And then I grappled with this article posted by fellow dad Jeff Bogle, who also happens to be a foremost critic in the world of children’s music. The title was “Dear Kids, You Cannot Be Anything You Want.” Of course, that led to  a lot of soul searching: Is it time for me to give up the ghost? Pack it in? Expecting that only the more mundane aspects of my existence are worth something? Am I just unnecessarily subjecting myself and my family to the depression and anxiety that come with the failure of wasting my time and expectations?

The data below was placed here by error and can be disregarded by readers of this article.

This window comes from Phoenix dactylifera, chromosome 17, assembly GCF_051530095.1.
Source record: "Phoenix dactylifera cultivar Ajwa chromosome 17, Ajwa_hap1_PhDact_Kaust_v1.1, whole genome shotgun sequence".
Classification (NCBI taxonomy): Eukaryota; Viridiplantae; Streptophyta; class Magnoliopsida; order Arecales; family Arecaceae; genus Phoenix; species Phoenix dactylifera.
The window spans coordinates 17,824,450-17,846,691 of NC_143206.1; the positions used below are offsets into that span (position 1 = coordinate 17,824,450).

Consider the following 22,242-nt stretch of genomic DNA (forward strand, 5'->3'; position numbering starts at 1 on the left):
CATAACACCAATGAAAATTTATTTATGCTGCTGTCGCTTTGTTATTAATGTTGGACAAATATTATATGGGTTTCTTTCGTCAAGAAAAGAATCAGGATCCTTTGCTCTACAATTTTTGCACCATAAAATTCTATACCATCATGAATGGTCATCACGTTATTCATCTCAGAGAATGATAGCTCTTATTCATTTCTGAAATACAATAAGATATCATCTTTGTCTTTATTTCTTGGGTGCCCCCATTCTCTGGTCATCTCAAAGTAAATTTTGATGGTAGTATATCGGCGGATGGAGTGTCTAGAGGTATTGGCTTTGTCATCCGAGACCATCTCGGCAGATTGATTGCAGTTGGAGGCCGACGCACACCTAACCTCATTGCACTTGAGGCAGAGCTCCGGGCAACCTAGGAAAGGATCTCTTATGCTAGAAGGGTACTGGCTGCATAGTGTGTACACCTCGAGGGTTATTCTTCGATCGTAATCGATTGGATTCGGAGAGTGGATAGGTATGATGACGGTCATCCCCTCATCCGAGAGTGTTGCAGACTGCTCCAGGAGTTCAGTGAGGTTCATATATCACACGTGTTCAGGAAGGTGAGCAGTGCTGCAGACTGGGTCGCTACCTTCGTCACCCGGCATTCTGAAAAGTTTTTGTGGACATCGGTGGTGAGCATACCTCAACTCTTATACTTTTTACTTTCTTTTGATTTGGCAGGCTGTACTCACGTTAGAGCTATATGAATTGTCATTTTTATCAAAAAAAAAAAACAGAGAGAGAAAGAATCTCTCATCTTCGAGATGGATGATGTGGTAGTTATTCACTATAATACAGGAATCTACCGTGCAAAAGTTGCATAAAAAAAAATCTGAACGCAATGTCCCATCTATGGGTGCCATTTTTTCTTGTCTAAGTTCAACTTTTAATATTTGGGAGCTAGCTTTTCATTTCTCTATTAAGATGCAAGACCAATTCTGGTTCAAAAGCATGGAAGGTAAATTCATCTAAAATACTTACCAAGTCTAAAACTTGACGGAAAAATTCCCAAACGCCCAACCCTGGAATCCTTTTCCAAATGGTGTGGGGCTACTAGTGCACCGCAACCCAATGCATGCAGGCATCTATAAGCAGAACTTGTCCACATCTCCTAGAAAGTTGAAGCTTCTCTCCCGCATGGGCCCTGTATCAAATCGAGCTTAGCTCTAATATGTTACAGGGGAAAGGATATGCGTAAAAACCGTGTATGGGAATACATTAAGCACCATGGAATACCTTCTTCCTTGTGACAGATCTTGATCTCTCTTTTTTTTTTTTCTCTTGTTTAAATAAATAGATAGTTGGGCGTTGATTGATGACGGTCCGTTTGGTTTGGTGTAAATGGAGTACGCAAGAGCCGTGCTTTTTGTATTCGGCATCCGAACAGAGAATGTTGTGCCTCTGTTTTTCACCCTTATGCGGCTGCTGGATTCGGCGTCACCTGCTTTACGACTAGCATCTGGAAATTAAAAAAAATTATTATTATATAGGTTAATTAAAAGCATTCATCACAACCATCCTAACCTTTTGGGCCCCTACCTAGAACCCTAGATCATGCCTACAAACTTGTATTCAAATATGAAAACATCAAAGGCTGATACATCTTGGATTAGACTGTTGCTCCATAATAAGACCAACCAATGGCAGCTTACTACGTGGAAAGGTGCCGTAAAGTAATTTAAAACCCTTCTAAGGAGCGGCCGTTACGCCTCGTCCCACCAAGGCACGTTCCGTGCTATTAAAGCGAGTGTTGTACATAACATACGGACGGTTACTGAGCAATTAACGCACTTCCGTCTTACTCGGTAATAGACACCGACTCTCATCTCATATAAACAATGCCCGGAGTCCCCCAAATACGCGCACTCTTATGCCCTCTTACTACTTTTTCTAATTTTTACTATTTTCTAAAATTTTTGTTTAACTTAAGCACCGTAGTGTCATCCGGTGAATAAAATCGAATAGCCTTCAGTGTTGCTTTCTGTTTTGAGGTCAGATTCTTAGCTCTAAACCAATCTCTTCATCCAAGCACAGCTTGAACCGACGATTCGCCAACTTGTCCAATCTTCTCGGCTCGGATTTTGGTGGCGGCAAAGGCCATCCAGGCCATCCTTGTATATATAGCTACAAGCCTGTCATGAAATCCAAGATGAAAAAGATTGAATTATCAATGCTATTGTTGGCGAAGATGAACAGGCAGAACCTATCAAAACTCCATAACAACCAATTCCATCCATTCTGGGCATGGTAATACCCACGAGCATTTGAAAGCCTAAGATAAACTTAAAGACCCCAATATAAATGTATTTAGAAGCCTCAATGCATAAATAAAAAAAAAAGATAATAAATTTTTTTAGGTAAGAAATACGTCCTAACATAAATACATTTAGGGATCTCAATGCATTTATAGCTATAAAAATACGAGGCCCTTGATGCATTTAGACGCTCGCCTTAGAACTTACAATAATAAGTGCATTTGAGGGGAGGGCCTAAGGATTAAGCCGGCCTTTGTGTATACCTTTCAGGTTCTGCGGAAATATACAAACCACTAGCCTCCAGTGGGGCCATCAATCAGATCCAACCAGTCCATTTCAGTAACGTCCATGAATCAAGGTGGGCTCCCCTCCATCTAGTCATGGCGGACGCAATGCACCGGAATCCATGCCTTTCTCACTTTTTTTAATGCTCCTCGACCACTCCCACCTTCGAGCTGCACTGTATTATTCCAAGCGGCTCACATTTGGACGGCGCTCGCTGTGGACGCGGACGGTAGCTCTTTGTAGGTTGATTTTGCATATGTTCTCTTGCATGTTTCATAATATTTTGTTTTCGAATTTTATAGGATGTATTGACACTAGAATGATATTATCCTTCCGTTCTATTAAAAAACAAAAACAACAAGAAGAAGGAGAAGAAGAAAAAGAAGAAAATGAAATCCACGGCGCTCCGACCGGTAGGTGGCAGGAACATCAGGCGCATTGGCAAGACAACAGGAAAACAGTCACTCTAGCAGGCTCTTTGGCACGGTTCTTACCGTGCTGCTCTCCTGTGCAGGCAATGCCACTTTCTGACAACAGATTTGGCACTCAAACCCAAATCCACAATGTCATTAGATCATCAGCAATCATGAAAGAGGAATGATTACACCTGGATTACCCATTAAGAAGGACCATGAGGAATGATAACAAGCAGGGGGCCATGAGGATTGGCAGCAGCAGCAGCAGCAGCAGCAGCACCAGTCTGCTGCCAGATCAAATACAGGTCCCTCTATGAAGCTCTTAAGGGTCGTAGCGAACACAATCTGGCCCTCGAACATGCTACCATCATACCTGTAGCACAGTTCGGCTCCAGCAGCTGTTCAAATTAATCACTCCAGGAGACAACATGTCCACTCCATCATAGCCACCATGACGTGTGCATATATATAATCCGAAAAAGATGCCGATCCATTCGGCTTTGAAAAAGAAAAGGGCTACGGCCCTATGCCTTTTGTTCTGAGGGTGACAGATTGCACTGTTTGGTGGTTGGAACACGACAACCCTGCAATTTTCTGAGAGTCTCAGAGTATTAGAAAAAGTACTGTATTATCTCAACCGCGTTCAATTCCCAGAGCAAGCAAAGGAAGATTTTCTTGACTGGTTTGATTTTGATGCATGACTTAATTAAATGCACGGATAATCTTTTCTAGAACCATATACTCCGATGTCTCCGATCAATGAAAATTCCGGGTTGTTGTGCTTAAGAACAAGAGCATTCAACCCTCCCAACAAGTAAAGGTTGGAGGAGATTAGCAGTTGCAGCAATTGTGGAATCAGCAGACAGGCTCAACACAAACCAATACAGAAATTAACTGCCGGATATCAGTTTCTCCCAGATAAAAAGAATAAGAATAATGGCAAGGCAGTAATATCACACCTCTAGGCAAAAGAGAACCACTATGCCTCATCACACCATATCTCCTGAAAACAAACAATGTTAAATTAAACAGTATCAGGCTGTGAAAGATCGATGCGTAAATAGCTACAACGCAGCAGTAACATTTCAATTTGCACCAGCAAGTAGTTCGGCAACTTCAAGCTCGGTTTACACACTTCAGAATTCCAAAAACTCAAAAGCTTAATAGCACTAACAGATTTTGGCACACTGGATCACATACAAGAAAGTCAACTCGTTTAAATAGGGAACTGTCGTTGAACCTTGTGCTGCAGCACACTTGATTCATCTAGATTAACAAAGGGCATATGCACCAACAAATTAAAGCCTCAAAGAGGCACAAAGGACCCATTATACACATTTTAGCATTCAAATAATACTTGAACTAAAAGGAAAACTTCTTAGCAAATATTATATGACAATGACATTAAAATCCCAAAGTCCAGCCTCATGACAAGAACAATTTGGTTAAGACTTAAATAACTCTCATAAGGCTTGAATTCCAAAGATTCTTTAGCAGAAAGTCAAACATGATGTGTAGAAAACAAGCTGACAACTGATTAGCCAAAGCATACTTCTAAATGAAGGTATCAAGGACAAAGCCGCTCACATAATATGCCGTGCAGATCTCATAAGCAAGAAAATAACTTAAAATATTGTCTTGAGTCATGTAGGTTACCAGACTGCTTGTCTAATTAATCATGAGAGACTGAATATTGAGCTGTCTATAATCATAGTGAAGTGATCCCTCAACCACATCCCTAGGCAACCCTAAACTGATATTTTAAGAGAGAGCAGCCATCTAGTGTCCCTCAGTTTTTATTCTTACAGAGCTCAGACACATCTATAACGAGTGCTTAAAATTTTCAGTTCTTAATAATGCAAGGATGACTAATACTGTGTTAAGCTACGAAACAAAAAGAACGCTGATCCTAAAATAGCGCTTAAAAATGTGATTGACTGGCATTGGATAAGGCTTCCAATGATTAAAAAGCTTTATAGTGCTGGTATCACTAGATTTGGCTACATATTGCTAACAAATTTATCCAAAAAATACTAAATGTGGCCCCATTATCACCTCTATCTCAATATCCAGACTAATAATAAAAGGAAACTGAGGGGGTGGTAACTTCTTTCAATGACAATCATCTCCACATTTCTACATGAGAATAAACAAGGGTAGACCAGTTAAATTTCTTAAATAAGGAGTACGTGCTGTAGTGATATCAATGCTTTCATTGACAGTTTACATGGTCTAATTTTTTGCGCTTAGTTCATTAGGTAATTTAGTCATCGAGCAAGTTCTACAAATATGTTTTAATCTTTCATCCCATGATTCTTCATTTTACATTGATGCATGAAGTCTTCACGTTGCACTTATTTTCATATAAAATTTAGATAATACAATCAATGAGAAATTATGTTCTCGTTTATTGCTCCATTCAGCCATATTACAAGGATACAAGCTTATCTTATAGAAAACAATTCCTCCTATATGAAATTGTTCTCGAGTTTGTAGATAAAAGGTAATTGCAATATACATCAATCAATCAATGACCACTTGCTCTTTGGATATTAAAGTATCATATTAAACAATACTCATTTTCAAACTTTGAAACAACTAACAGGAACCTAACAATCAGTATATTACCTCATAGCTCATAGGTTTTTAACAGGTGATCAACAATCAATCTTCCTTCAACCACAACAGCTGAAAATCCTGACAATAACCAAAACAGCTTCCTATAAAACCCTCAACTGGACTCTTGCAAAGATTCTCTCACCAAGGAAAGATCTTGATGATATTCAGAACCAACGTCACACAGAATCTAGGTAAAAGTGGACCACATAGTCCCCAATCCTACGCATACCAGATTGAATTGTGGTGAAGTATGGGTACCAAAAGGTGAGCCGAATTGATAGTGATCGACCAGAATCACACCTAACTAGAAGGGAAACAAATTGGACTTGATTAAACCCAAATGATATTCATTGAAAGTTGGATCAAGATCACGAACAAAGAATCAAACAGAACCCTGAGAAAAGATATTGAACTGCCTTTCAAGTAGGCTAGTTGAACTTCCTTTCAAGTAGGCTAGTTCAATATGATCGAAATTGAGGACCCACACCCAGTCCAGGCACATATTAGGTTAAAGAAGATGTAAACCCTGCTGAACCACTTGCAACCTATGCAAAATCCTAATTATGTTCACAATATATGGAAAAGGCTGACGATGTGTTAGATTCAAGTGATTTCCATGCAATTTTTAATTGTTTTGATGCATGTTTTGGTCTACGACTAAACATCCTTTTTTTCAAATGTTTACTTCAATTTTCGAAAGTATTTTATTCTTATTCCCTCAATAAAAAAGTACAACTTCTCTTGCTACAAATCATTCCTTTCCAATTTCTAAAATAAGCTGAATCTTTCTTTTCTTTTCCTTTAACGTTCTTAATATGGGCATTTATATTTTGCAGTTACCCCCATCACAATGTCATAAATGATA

Then I read between the lines of what Jeff was saying. And I integrated my own experiences into it. And I thought about what I want my own daughter to know about her own dreams and ambitions.  What I came up with was this: I’m not about to throw away the 3+ years I’ve spent entertaining you and the kids when something doesn’t go my way. Our family’s mission has deep roots and deep relationships. What I want to teach my child is this: if you have bold ambitions, you will need a thick skin. You’ll need resilience. Because rejection is coming. Over and over again. You’ll watch your peers sail through with a gatekeeper or tastemaker who is not all that interested in you.  You’ll watch your friends eat that hot fudge sundae that you wish was yours. Repeatedly.